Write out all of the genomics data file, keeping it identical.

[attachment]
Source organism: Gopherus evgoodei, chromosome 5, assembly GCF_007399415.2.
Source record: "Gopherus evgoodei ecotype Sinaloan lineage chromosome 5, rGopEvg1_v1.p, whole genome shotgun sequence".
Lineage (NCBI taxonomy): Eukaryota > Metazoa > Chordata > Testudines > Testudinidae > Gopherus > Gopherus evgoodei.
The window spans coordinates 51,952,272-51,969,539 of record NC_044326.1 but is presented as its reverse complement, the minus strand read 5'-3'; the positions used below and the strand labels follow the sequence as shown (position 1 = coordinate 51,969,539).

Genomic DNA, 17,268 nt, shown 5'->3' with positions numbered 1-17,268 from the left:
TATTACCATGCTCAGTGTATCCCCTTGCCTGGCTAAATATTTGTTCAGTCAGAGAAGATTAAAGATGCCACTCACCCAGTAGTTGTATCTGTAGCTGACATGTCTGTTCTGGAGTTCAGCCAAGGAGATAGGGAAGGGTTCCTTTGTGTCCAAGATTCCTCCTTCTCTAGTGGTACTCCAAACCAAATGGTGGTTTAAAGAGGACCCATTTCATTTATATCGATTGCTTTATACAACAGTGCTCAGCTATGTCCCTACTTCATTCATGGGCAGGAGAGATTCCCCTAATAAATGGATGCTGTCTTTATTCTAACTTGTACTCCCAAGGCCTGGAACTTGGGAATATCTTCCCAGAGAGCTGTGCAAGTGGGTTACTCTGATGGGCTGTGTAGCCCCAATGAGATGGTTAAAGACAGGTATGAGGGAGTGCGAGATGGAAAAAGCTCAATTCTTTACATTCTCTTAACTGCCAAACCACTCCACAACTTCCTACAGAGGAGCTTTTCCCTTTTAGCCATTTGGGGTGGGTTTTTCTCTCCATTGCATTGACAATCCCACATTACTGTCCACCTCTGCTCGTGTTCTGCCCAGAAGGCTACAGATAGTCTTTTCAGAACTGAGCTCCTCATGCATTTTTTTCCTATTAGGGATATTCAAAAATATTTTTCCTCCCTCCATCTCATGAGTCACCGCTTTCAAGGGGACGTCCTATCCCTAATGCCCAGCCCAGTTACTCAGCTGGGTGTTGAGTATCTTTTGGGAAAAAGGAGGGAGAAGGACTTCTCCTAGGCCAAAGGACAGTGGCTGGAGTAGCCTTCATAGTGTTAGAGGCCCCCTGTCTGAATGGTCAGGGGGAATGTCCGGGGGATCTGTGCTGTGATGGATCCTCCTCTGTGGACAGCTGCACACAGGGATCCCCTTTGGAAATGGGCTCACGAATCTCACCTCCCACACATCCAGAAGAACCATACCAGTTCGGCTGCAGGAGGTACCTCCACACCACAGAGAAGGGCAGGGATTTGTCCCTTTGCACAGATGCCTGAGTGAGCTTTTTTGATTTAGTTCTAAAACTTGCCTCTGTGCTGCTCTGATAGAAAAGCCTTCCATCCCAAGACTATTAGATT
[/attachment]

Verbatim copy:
Source organism: Gopherus evgoodei, chromosome 5, assembly GCF_007399415.2.
Source record: "Gopherus evgoodei ecotype Sinaloan lineage chromosome 5, rGopEvg1_v1.p, whole genome shotgun sequence".
Lineage (NCBI taxonomy): Eukaryota > Metazoa > Chordata > Testudines > Testudinidae > Gopherus > Gopherus evgoodei.
The window spans coordinates 51,952,272-51,969,539 of record NC_044326.1 but is presented as its reverse complement, the minus strand read 5'-3'; the positions used below and the strand labels follow the sequence as shown (position 1 = coordinate 51,969,539).

Genomic DNA, 17,268 nt, shown 5'->3' with positions numbered 1-17,268 from the left:
TATTACCATGCTCAGTGTATCCCCTTGCCTGGCTAAATATTTGTTCAGTCAGAGAAGATTAAAGATGCCACTCACCCAGTAGTTGTATCTGTAGCTGACATGTCTGTTCTGGAGTTCAGCCAAGGAGATAGGGAAGGGTTCCTTTGTGTCCAAGATTCCTCCTTCTCTAGTGGTACTCCAAACCAAATGGTGGTTTAAAGAGGACCCATTTCATTTATATCGATTGCTTTATACAACAGTGCTCAGCTATGTCCCTACTTCATTCATGGGCAGGAGAGATTCCCCTAATAAATGGATGCTGTCTTTATTCTAACTTGTACTCCCAAGGCCTGGAACTTGGGAATATCTTCCCAGAGAGCTGTGCAAGTGGGTTACTCTGATGGGCTGTGTAGCCCCAATGAGATGGTTAAAGACAGGTATGAGGGAGTGCGAGATGGAAAAAGCTCAATTCTTTACATTCTCTTAACTGCCAAACCACTCCACAACTTCCTACAGAGGAGCTTTTCCCTTTTAGCCATTTGGGGTGGGTTTTTCTCTCCATTGCATTGACAATCCCACATTACTGTCCACCTCTGCTCGTGTTCTGCCCAGAAGGCTACAGATAGTCTTTTCAGAACTGAGCTCCTCATGCATTTTTTTCCTATTAGGGATATTCAAAAATATTTTTCCTCCCTCCATCTCATGAGTCACCGCTTTCAAGGGGACGTCCTATCCCTAATGCCCAGCCCAGTTACTCAGCTGGGTGTTGAGTATCTTTTGGGAAAAAGGAGGGAGAAGGACTTCTCCTAGGCCAAAGGACAGTGGCTGGAGTAGCCTTCATAGTGTTAGAGGCCCCCTGTCTGAATGGTCAGGGGGAATGTCCGGGGGATCTGTGCTGTGATGGATCCTCCTCTGTGGACAGCTGCACACAGGGATCCCCTTTGGAAATGGGCTCACGAATCTCACCTCCCACACATCCAGAAGAACCATACCAGTTCGGCTGCAGGAGGTACCTCCACACCACAGAGAAGGGCAGGGATTTGTCCCTTTGCACAGATGCCTGAGTGAGCTTTTTTGATTTAGTTCTAAAACTTGCCTCTGTGCTGCTCTGATAGAAAAGCCTTCCATCCCAAGACTATTAGATT